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Driving north on the road to Birken, there's a place on the left side of the road just past Poole Creek — the address is Number 10 Downing Street.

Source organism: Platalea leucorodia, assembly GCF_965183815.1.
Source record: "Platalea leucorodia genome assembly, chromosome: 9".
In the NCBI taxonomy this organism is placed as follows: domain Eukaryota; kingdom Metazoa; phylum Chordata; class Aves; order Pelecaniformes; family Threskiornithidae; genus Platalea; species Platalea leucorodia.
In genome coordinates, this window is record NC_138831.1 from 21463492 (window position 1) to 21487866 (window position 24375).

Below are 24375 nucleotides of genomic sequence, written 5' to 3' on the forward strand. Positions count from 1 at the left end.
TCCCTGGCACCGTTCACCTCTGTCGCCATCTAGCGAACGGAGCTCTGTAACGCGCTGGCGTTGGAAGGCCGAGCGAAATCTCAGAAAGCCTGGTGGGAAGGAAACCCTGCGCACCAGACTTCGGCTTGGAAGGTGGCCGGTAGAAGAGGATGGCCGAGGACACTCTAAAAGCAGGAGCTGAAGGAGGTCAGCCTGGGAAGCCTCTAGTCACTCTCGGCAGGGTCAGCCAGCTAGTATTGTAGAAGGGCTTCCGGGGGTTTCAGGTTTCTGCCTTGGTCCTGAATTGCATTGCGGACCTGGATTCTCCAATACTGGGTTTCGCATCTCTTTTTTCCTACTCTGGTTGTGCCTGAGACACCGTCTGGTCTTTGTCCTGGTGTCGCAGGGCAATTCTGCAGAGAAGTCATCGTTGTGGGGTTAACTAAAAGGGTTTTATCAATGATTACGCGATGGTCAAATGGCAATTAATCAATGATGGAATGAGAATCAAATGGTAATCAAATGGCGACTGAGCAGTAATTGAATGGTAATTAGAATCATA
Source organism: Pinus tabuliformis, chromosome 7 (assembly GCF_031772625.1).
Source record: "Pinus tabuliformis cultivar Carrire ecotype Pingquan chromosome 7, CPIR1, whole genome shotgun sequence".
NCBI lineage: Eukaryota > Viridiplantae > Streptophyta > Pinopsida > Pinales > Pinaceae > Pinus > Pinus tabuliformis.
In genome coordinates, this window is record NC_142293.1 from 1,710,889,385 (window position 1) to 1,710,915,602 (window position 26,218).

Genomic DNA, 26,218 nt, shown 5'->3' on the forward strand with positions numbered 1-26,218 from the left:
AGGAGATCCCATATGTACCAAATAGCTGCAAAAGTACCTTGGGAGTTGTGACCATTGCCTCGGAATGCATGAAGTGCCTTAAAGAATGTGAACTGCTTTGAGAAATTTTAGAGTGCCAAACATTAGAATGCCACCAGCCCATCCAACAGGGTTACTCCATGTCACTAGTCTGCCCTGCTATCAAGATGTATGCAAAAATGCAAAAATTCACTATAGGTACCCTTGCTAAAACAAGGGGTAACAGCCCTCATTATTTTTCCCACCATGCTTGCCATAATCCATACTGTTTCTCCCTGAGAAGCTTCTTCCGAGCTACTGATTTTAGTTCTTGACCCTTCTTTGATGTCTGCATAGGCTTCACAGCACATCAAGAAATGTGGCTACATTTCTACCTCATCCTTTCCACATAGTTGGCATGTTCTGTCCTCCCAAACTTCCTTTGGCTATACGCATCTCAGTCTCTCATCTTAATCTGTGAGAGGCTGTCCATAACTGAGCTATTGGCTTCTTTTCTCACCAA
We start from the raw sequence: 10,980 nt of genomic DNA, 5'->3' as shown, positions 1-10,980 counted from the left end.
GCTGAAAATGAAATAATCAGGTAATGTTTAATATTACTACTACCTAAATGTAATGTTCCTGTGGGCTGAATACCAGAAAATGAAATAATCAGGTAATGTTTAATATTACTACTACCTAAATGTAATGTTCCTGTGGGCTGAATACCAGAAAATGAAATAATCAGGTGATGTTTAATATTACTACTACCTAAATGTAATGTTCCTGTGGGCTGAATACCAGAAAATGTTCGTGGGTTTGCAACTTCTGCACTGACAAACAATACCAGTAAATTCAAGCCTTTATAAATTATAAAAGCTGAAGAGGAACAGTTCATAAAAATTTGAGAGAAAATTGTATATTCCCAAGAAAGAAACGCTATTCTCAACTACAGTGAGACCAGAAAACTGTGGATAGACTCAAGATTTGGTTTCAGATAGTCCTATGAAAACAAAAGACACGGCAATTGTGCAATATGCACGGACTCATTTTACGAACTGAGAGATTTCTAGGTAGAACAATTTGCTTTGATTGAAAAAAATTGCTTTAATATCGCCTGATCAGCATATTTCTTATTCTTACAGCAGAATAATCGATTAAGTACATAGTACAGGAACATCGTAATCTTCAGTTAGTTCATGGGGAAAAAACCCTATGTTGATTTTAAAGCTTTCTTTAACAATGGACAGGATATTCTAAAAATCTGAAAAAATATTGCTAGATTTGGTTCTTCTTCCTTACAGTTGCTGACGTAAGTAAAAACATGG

Driving north on the road to Birken, there's a place on the left side of the road just past Poole Creek — the address is Number 10 Downing Street. Peer through the trees and you might catch a flash of red paint on the front of the garishly decorated house. You probably won't see the Prime Minister of Britain, but if you cross the railroad tracks, you may see two monks clad in brown robes walking in the snow. Number 10 Downing Street is a funny address for a Buddhist monastery, but for Venerable Sona and Venerable Piya Dhamno, the Forest Monastery has been home since last May. Nestled between the railroad tracks and the picturesque Birkenhead River, it’s a six-acre, evergreen Shangri-La. Being a monastery is only the latest chapter in the long tale that is Number 10 Downing Street, so named because the original inhabitant of the property was the area's census taker in the late 1800s. After riding his bicycle along the railway tracks from the Prairies to Poole Creek, the census taker prodded the lives of the local residents every day. Not overly impressed with his nosy tendencies, mischievous neighbours stole over to the house in the night and painted the address Number 10 Downing Street on it — implying the census taker was so nosy he thought he was the Prime Minister. In contrast to the weathered Number 10 Downing Street is the colourful house adjacent to the railroad tracks. The entire front of the house is painted in a primary colour scheme and the names of famous battles of World War I adorn the fascia boards. Ab Gramson, a veteran of the First World War, settled on the property in the 1920s and painted the house as a visual testament to his life's experiences, which ended in 1979. Amidst these two icons of Western culture Venerable Sona and Venerable Dhamno have founded the Forest Monastery in the Theravada tradition, The Way of the Elders, one of the two great schools of Buddhism. The modest spread is a regular refuge for Buddhists from as far away as the Lower Mainland. It's Christmas Day, the holiday fervour has wrapped Whistler in its icy clutches for the past two weeks as frantic shoppers, frenetic drivers and crazed vacation-seekers swarm the valley in search of rest, relaxation and a little bit of solace. Driving toward the monastery, it becomes apparent the holidays have granted Whistler little solace, yet Number 10 Downing Street is a sanguine world. Originally from the Lower Mainland, Venerable Sona, AGE????, says his background is typical of Buddhists — married at 21 to his high school sweetheart — he followed life's path all the way to Berkeley in Boston, Mass., where he acquired a Master's Degree in classical music. Then, at the age of 28, something happened that made him drop everything in his life and follow the path of the Buddha. Venerable Sona calls it an "indescribable spontaneous revelation." After that it was off to a Zen Buddhism monastery in Toronto and then to a Sri Lankan monastery in West Virginia, where he was ordained in the Theravada tradition. Following a stay at that monastery, Venerable Sona travelled to Thailand where he met Venerable Piya Dhamno. As monks go, it would be safe to say Venerable Sona is somewhat animated. With a sharp sense of humour, birdlike hands and a quick wit, Venerable Sona seems prepared to discuss anything, from Lucien Bouchard and the flesh-eating disease to the pursuit of pure asceticism. Venerable Sona says he has closed the circle on another part of his life with his return to Number 10 Downing Street. A decade ago, he spent three-and-a-half years in a cabin at the back of the property the monastery now occupies, studying the ways of the Buddha and living the life of a hermit before making the decision to jump to the monastic lifestyle. Venerable Dhamno, AGE???? of German descent, came to Number 10 Downing Street after seven years in a monastery in Thailand. He is more reflective, slower to speak and has very strong looking hands — those of one accustomed to physical labour. On this Christmas Day all of the discussion will be with Venerable Sona as Venerable Piya Dhamno is out in the bush surrounding the monastery meditating. "We were looking for a place to go and we had contemplated Africa or India and then I remembered this place and we made the decision to come to the West Coast of Canada," says Venerable Sona. Since arriving eight months ago, Venerable Sona has left the monastery a couple of times a month to hold mediations in the Lower Mainland. Venerable Dhamno has only left once, for a trip to the dentist. They have been receiving guests every day since they moved to the Forest Monastery, holding meditations and having discussions which range in scope from Albert Camus to The Simpsons. As the monks cannot handle money or prepare or store food, all their food must be given to them. The daily ritual of alms still takes place in many areas of the world. Monks wander with their alms bowls through villages, eyes downcast, and villagers put food in the bowls. If Venerable Sona and Venerable Dhamno were to walk about the Forest Monastery in search of alms they would soon be very hungry. So people who come to visit and mediate bring food to the monks. Although Venerable Sona does not read newspapers, watch TV or listen to the radio, he keeps abreast of world politics, as many of the people who come to visit him ask his opinion on political topics. This winter one of the hot questions has surrounded the Bloc Quebecois leader Lucien Bouchard and the loss of his leg. "This, I understand is a man that would like to separate from Canada. Could it not follow that the separation of his leg is consequence?" Venerable Sona asks. Action, reaction. Simply put it's karma. On oft-bandied word, yet one few people completely understand. According to Venerable Sona it forms the basis of living life as a Buddhist: "Do good, get good. Do evil, get evil. It's not too difficult," he says. The Buddhist framework is shaped around a system of Four Noble Truths, outlined in the teachings of the Buddha, a man named Siddhartha Gautama, who lived from 560 BC to 480 BC. The first of the Four Noble Truths, is suffering, or duhkha. This, said the Buddha, meant not only that human existence is occasionally painful but that all beings — humans, animals, ghosts, hell-beings, even the gods in the heavens — are caught up in samsara, a cycle of rebirth, a maze of suffering in which their actions, or karma, keep them wandering. The second Noble Truth is that suffering itself has a cause. At the simplest level, this may be said to be desire; but the theory was fully worked out in the complex doctrine of "dependent origination" (pratityasamutpada), which explains the interrelationship of all reality in terms of an unbroken chain of causation. The third Noble Truth is that this chain can be broken — that suffering can cease. Buddhists call this end of suffering Nirvana and think of it as a cessation of rebirth, an escape from samsara. Finally, the fourth Noble Truth is that a way exists through which this cessation can be brought about: the practice of the noble Eightfold Path. This combines ethical and disciplinary practices, training in concentration and meditation, and the development of enlightened wisdom. For 500 million Buddhists around the world, meditation is an integral part of the Buddhist faith — and one of the hardest tools to master on the road to asceticism, says Venerable Sona. When Venerable Sona suggested it might be a good idea to try and meditate for 10 minutes, I thought, no problem. After listening to his soothing voice for a couple hours and basking in the serenity of the small, dark room, my mind perforated by the pungent incense, a few minutes meditation sounded like a nice idea. The exercise is to close your eyes, and concentrate on watching your breath at the end of your nose, feel the start of the breath, the middle of the breath and the end of the breath. Breathing is one of the things we take for granted. Trying to watch each breath takes practice — it's hard to stop your mind from looking at other things, the silence is deafening. I wrestle with the thoughts that try and cloud my mind as I try and watch my breath. A few lines from the Doors "Break on Through" sneak in. "Becoming a monk means withdrawing totally from the sensory world, you are constantly in a deprived sensory condition," Venerable Sona says. "Monasticism is the practice of getting off the drug of the sensual world." He says withdrawing from the sensory life is like a heroin junkie trying to withdraw from the drug, your mind is like a monkey on your back. It will not back off, it will not let up, it will not let you be with yourself, or out of yourself. "It's kind of like having a monkey mind." Venerable Sona can compare the monastic life and the pursuit of pure asceticism to the creation of music. "Becoming a monk is all about discipline. In music I learned a lot about discipline. One may have the perfect hands for playing music, yet the discipline is not there — they're missing some soul," he says as his hands fly about his chest, gently caressing the air. He says Buddhists aim to go out and spread loving kindness, or Metta. Stickers with the word Metta on them are stuck to every window of the Forest Monastery, a constant reminder that the loving kindness practised inside must be applied to life outside as well. Following the ways of the Buddha, says Venerable Sona, allows one to remove much of the weight from one's life. The social, economic and external pressures of the world build up, forcing down the mind, the soul — making life heavy. "Just lighten up," he says. "If you spend enough time working on lightening up — and it is work — you can actually get to a point where you feel so light you are floating. Work on it for a while and then go float through Nesters... go float through the village." Not such a bad idea, I think while braving the snarled holiday traffic on the way back from Number 10 Downing Street to Whistler Village.